During the regular season, park visitors are only allowed to drive their vehicles into the park to the Savage River, at mile 15 of the park road.  But, on the shoulder seasons, the road is open all the way to the Teklanika River rest stop, at mile 29.  This presents a great opportunity to capture nature as it is waking up from winter.  Even during the transition from winter to summer, and with light that was less than ideal, we had plenty of encounters with caribou, hares, porcupine and Willow ptarmigan and several unique glimpses of the land that only occur during a period of a few weeks.  And even though the full “super moon” stayed behind the clouds, it still created a golden rim of light around those clouds to give us pixel food for thought. 

It was also the first time I took my new Nikon D800E out into the field.  I was very pleased with the results, particularly in high dynamic range scenes.  It was also the first time I had the opportunity to use my new Nikon 14-24 f/2.8 AFS lens, which came in handy on several wide open landscape scenes. 





The Making of a Photo: “Mushing the Koyukuk, Evening”

Wednesday, February 1st, 2012
The Making of a Photo:

In the winter of 2010, I had the pleasure of spending a few days out at a base camp on a sheet of aufeis on the North Fork of the Koyukuk River in Gates of the Arctic National Park & Preserve with Park Ranger Zak Richter and his dog team.  To get there, I drove to Fairbanks, caught a small plane (Cessna 185) flight out to the town of Bettles, and then another ride on that same plane (once the winds died down) out to the camp site.

One evening, we took a trail we had broke earlier in the day upriver to further explore the area near the Gates of the Arctic: Mount Boreal and Frigid Crags.  Once we reached a nice view point for the Gates, we stopped and gave the dogs an extended rest.  I spent a few minutes capturing images of the scene, including Zak and his team, and we continued back down the river back to camp.

Riding in the sled of a dog team is quite an experience.  The position is rather compromising; you only have a canvas sled and some wooden runners between you and ice, snow, tree roots, rocks, and whatever else may come along.  I found myself rattled on more than one occasion, and once in a while slightly freaked out by the sound of cracking ice beneath us as we moved along.  The smells are also quite interesting; you are essentially downwind from nine dog butts.  I’ll let your imagination fill in the spaces on that one.  But the view is incredible, leading to a whole new appreciation of how to travel across the backcountry in winter.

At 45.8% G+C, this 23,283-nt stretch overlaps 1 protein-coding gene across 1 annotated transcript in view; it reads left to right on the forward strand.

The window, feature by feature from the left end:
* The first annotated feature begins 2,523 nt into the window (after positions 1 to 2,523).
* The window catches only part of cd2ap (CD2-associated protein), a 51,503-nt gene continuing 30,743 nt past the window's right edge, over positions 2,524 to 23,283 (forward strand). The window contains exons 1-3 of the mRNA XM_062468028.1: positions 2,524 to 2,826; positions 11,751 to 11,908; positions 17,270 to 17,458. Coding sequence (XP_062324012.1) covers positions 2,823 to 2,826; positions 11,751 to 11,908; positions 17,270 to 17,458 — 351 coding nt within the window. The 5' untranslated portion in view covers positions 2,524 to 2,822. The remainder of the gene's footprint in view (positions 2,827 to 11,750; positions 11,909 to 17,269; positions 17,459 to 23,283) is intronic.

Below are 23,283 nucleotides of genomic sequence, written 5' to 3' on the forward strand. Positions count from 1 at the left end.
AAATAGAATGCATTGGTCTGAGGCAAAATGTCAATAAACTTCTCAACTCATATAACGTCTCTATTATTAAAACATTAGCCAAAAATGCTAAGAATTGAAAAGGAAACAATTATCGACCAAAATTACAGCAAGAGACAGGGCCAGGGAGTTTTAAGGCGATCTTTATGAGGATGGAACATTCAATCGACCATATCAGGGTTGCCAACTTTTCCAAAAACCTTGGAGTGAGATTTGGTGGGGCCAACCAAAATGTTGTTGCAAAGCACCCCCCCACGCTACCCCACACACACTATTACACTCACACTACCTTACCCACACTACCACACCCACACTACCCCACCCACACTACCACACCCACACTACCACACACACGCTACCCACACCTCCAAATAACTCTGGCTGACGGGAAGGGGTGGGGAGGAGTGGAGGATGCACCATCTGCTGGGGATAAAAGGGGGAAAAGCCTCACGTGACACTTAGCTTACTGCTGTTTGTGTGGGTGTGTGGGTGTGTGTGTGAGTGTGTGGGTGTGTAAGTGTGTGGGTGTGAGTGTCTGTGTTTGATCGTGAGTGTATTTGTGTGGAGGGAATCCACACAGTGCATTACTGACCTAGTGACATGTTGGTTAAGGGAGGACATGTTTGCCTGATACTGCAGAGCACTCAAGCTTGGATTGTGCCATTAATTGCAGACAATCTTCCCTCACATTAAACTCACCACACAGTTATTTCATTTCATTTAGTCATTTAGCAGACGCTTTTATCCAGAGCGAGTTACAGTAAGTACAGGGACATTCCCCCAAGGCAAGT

Along the way, I was thinking how cool it was to be so close to the ground and to see all that ice and snow go speeding by beside me.  Then Zak said something about how cool of a shot it would be.  My camera was already on my lap, cradled close to me for safety and warmth, so I held it up and framed what I thought would be an interesting view.  But the composition was only part of the equation.  I wanted to capture the wide scene and the sense of speed.  I fortunately had my 12-24mm lens already on my camera (a Nikon D300), so that gave me the wide view I wanted.  But, in order to get the speed, I set the aperture to f/22 and the ISO to 100 to ensure a slow shutter speed.

This image was selected as a finalist in the “People in Nature” category in the 2010 Windland Smith Rice International Awards (but not selected as a winning image).  My greatest praise for this image came from none other than Jeff Schultz, the official photographer of the Iditarod for over twenty years.  At the annual Alaska Stock meeting that year, during the photographers’ New Images slide show, this image came up and Jeff (who owns the company) said almost immediately “Do we have this one yet?”  When someone who has been photographing dog mushing as long as he has been gets excited by a dog mushing photo, you know you have accomplished something.

You can view and purchase this image in my Gates of the Arctic gallery.

The risks our rangers take

Wednesday, January 18th, 2012
The risks our rangers take